Up before daybreak (and before me), Judi drinks the coffee con leche that she wisely purchased the night before and put into a thermos. She’s the light sleeper and always the first awake; she writes in her journal and does her yoga routine. I’m up soon after. No worries about what to wear: we only have a couple of outfits anyway and no one dresses for fashion on the Camino.
The bathrooms are communal, but since we’re up early, they’re empty, and we can soon be putting on backpacks and boots and leaving the building.
It’s blessedly cool outside but dark. With flashlight and headlamp, we find the blue signs with yellow scallop shell insignia or the yellow painted arrows on road signs, highway guardrails, or the walls of buildings. The moon was full a few days ago, and that made the wayfinding easier. Not many animals to see: a few bunnies, the occasional chained dog, maybe a snail or two in the roadway. In the distance, we sometimes see the lights of other pilgrims who have left early. The nights are quiet here, with only the occasional sound of a barking dog in the distance.
By seven, the sky starts to lighten in the east. We’re hitting our stride, still full of energy and walking at a good clip. We don’t talk much, each of us lost in thought, remembering events from days before, solving the world’s problems, or thinking about our loved ones at home.
After a couple of hours more, we stop at a roadside bar/cafe in whatever small village we’ve reached. It feels great to take off the 20-pound backpacks and walk unencumbered into the cafe. We’ve each settled in to our favorite choices for breakfast. Judi usually has freshly squeezed orange juice and an omelette on part of a crusty baguette. I want cafe solo Americano and a tortilla patate with a chunk of baguette. Cafe solo is espresso with extra hot water served in a small teacup. Very strong and delicious.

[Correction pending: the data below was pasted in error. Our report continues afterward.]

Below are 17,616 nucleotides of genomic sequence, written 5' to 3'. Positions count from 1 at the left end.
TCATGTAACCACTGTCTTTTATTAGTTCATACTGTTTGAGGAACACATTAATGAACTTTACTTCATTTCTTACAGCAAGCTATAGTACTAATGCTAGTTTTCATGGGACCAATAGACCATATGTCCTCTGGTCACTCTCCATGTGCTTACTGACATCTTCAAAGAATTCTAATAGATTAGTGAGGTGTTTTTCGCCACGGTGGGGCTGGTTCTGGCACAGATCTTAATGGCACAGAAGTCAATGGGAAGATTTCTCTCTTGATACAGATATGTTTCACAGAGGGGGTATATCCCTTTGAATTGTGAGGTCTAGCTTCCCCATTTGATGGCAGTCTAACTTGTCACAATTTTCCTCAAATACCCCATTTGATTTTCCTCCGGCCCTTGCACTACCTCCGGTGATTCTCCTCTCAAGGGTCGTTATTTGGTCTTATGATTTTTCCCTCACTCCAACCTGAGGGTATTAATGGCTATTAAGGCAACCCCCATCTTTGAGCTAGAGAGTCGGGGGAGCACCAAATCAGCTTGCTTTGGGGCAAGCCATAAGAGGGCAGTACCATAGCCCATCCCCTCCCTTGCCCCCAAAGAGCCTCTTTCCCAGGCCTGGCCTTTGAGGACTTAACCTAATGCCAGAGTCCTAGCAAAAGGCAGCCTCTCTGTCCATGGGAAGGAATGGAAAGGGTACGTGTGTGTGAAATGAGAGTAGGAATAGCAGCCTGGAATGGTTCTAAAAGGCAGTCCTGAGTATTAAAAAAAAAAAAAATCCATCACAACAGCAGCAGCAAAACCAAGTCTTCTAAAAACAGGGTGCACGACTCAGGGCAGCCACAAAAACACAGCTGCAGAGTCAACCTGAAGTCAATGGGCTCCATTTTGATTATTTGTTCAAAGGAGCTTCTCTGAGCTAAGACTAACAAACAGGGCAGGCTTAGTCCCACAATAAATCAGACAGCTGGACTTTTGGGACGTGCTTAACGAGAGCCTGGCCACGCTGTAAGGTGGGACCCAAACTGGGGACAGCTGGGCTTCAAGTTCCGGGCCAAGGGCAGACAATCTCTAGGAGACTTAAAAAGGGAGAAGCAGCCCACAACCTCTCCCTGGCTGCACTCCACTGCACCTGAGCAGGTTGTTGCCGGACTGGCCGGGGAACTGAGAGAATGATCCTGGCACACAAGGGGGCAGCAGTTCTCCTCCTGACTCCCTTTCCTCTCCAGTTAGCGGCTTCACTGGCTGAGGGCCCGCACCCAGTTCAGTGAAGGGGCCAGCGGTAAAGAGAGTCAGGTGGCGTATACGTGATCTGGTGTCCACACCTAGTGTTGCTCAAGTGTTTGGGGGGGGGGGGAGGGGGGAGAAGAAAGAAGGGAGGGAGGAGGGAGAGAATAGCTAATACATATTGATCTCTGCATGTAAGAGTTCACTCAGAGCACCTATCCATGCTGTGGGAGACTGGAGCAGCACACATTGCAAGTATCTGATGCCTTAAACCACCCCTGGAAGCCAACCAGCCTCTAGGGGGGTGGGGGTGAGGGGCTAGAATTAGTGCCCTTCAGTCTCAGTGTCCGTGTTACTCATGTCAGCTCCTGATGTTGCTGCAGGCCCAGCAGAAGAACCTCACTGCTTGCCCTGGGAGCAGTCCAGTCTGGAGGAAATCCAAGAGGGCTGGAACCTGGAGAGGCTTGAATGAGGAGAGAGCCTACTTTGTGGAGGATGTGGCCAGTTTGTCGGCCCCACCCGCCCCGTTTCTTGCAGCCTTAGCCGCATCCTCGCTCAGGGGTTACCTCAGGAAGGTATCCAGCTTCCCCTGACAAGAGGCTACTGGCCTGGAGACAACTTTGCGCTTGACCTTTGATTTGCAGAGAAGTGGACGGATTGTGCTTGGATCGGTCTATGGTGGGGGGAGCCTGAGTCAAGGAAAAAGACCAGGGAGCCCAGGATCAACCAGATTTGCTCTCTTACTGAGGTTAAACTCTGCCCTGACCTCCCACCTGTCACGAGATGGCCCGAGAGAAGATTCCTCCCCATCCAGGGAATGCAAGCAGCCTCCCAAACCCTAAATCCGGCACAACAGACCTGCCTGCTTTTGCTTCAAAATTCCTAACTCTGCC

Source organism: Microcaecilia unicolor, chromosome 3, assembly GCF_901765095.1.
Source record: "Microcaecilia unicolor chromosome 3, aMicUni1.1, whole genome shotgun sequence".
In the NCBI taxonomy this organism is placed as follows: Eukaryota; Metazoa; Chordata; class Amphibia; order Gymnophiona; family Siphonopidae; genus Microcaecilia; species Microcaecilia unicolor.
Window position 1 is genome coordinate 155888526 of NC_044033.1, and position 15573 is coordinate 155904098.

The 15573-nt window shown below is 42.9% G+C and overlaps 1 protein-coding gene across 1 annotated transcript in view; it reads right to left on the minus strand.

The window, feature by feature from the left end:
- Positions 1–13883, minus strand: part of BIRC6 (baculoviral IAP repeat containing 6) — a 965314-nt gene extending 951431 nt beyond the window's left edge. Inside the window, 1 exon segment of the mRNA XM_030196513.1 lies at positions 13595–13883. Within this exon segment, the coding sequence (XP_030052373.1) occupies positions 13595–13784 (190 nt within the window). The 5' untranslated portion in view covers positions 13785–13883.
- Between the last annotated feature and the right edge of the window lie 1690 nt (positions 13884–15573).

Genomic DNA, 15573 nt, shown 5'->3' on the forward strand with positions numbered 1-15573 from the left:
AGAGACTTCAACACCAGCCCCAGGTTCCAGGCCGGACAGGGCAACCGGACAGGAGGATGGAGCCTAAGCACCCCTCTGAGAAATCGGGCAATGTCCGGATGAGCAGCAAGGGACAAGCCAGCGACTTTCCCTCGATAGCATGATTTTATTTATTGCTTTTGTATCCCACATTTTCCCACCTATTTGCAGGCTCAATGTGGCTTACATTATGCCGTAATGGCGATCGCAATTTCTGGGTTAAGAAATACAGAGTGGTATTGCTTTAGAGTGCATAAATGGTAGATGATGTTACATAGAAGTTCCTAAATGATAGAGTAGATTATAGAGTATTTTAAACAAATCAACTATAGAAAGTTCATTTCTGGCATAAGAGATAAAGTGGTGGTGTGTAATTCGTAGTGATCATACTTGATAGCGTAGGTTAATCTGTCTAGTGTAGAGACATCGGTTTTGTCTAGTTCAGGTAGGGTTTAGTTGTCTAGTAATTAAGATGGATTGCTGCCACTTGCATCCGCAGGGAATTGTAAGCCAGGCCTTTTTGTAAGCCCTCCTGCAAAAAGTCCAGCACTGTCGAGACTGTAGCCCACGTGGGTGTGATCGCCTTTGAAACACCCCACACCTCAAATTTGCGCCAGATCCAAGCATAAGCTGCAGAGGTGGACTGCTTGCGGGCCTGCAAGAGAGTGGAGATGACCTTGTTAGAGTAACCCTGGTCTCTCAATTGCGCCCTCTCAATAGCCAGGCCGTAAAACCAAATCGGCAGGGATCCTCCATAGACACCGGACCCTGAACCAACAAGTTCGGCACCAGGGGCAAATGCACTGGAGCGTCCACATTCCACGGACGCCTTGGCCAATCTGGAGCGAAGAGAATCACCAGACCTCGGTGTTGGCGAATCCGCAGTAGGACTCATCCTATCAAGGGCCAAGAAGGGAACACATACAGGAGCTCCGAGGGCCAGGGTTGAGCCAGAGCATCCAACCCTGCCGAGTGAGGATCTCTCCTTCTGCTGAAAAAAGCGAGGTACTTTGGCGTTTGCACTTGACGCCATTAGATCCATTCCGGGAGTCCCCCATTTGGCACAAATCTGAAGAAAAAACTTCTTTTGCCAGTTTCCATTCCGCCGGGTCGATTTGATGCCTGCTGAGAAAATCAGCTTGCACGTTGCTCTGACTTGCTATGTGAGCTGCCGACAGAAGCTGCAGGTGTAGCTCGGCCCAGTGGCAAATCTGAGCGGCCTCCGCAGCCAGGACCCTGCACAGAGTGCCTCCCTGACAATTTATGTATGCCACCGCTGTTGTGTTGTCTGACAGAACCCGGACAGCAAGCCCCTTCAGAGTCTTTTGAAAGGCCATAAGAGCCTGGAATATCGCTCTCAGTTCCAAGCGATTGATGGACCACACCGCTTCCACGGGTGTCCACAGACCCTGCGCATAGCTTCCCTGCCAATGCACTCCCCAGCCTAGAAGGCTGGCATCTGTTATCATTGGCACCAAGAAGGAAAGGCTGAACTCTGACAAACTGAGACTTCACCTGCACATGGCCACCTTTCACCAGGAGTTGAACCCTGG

Sometimes Judi jokes, “Okay. Saddle up, pilgrim. We’re leaving,” and we wrestle the backpacks on and continue on our way.
By noon, we’ve usually walked over 2/3 of the way to our destination, our pace has slowed only a little, and we’ve greeted many fellow pilgrims. The way seems harder, and we’re more careful to choose our steps along the rocky way. Our patience thins a little, but Judi’s always upbeat and finds the best in every situation.
When we finally arrive at an albergue, we join the line of people checking in for the night. By this time, we’ve walked thirteen or more miles, and the only things that make sense are taking off our shoes and backpacks, sitting down, and preparing to shower.
The host at each albergue checks and stamps our pilgrim credentials, records numbers from our U.S. passports, and assigns us to a room and bed. It varies, but most rooms have ten or more bunkbeds each. I prefer the top bunk, and Judi, the bottom bunk, so we’re usually happy with our assignments.
After a quick shower (bring your own soap, shampoo, washcloth, and towel), we usually take a walk around the village, have an early supper at 4:30 or wait to enjoy a pilgrim dinner at seven o’clock. Meals in Spain are divided into courses. El primero is a choice of ensalada mixta, pasta with red sauce, vegetable or meat stew, or a local specialty; el segundo is a choice of cod fish, trout, pork, beef, or chicken. I can find a good vegetarian dinner by choosing two primeros, usually ensalada mixta and pasta. Meals are served with red wine, water, more baguettes, and desserts. Judi’s favorite dessert so far has been the homemade rice pudding. I usually choose ice cream, even though that means a pre-packaged cone like you’d find in the frozen food section. Ice cream is always good in whatever form it comes in.
The best part of the pilgrims’ meals is conversation with people from all over the world. The other night we heard the adventures of an Australian who had climbed Mount Kilimajaro and others of the world’s highest mountains. At the same dinner was a couple from Stockholm who had traveled around the world and were currently living in southern France for a few months. The man from Brazil talked about his trips to the Amazon. Such a wide world and such a variety of adventures!
“And so to bed,” as Samuel Pepys would write in his journal centuries ago. I conk out just about as soon my head hits my blow-up pillow in spite of lights, beeping alarms, church bells, and snores, grateful for friendships, clean beds, and much-needed rest.